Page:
Domestic Partner Task Force

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The Domestic Partner Task Force was a governmental body established in 1983 by the Californian City of Berkeley's Human Relations and Welfare Commission to draw up the structure of the city's (and, eventually, the state's) domestic partnership program. Leland Traiman, then the Vice-Chair of the HRWC and a gay rights activist, was appointed as leader of the Task Force.

Working with gay rights activist Tom Brougham, members of the East Bay Lesbian/Gay Democratic Club, and attorney Matt Coles, the Domestic Partner Task Force drafted what has become the template for domestic partner/civil union policies around the world. Brougham is credited with coining the term "domestic partnership" to refer to a non-marriage union between two partners.

Prior to 1984[edit]

According to Traiman, Brougham's idea was conceived when, as an employee of the City of Berkeley in 1979, he realized that he could not sign his life partner, Barry Warren, for health and dental benefits because they were available only to the married spouses of city employees. The prior year, Berkeley became the first municipality to pass an anti-discrimination ordinance which included sexual orientation as a protected class, offering Brougham a potential legal basis for gaining the benefits for his partner.

Two letters by written by Brougham to a colleague and dated August 21, 1979 set the basis for his future endeavors. In the first, he addressed the issue of marriage as the sole vehicle for the claiming of benefits by government employees for their spouses and partners, and in the second, he proposed that Berkeley could solve its dilemma by enacting what he called "domestic partnerships" in order to allow same-sex couples employee benefits which were separate from marriage:

Initially, the affidavit had three requirements: “1) She/he would be qualified to marry the employee but for the fact that she/he is the same gender as the employee; 2) she/he resides with the employee; and 3) she/he is declared as the sole domestic partner of the employee.” Over the next several years, two additional points were added: a requirement of mutual financial responsibility, and a rule that both persons be at least eighteen years of age and able to enter into a legal contract.
Leland Traiman, A Brief History of Domestic Partnerships[1]

Brougham and Warren, the latter of whom was an employee of University of California, Berkeley, brought their proposals to the City of Berkeley and the University of California.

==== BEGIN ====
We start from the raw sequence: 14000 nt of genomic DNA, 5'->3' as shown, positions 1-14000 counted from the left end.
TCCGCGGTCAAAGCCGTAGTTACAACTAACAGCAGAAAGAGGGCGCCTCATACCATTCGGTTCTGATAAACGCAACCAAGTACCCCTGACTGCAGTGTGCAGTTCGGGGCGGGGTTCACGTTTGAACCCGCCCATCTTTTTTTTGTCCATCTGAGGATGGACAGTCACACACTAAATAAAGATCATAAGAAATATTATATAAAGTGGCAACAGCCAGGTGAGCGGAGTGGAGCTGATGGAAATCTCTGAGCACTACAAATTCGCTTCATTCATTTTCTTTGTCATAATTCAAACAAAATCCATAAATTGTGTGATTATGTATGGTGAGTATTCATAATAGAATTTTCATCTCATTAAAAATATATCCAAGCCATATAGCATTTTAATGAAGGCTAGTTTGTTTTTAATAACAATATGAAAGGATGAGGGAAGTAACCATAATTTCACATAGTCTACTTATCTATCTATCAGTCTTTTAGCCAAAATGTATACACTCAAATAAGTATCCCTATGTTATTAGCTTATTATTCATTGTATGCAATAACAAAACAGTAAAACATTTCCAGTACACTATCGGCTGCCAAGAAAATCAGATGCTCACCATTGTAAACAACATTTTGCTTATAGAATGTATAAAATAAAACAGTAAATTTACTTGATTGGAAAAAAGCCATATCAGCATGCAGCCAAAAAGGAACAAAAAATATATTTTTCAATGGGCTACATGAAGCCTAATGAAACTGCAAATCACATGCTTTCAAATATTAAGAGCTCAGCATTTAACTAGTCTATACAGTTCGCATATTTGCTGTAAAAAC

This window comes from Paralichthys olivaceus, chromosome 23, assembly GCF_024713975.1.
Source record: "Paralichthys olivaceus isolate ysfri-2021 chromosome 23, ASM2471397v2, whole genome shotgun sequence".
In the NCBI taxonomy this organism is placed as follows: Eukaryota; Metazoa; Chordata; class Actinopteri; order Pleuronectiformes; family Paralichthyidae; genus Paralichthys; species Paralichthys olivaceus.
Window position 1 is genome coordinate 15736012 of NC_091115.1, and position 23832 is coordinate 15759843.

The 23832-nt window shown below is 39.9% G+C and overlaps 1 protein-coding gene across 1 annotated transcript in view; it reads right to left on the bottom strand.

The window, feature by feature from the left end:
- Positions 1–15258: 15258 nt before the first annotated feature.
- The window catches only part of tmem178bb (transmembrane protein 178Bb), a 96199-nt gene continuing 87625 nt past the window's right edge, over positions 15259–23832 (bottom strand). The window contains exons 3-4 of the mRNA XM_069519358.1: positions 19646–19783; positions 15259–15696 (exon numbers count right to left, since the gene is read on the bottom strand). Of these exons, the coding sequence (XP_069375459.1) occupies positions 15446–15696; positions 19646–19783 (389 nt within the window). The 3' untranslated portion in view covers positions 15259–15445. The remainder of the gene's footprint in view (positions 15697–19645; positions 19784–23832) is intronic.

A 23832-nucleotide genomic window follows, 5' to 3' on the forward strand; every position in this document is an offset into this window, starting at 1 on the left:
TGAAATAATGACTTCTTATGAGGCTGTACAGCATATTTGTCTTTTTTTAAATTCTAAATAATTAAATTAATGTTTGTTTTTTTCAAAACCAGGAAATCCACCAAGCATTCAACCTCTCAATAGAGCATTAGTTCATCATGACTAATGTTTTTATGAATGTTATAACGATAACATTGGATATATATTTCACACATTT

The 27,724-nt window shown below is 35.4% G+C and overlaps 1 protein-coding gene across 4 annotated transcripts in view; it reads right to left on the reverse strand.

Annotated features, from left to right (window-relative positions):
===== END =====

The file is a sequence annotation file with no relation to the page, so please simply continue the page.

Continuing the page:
Early legislative history in San Francisco[edit]

In 1982, Brougham's definition was modified by San Francisco Supervisor Harry Britt, a gay man appointed to replace Harvey Milk. Britt was in attendance at a presentation by Brougham and Warren to a meeting of California gay student unions, and was inspired by the idea. Britt's version was adopted and passed by the San Francisco Board of Supervisors, but Dianne Feinstein, mayor of San Francisco at the time, came under intense pressure from the Catholic Church and vetoed the bill in 1983.

This became a source of animosity within the LGBT community in San Francisco, and hundreds signed the White Panthers' recall petition against Feinstein, putting her mayoralty to a recall election. Feinstein won with 70%, but the anger felt by the defeat of Britt's proposal led to the establishment of the EBG/LDC and increased LGBT political activism in the city.

In 1982, the term "domestic partner" was first used in a lawsuit filed by San Francisco Human Rights Commission employee Larry Brinkin. Brinkin, then an employee of Southern Pacific Railway, had recently suffered the loss of his partner of eleven years. When he was denied the three days of paid bereavement leave given to married employees, he filed suit with the assistance of the ACLU. Mr. Brinkin lost his case. Despite a great deal of evidence to the contrary, the judge agreed with his employer’s claim that there was no way to know if his relationship was legitimate.[2]

Early legislative history in Berkeley[edit]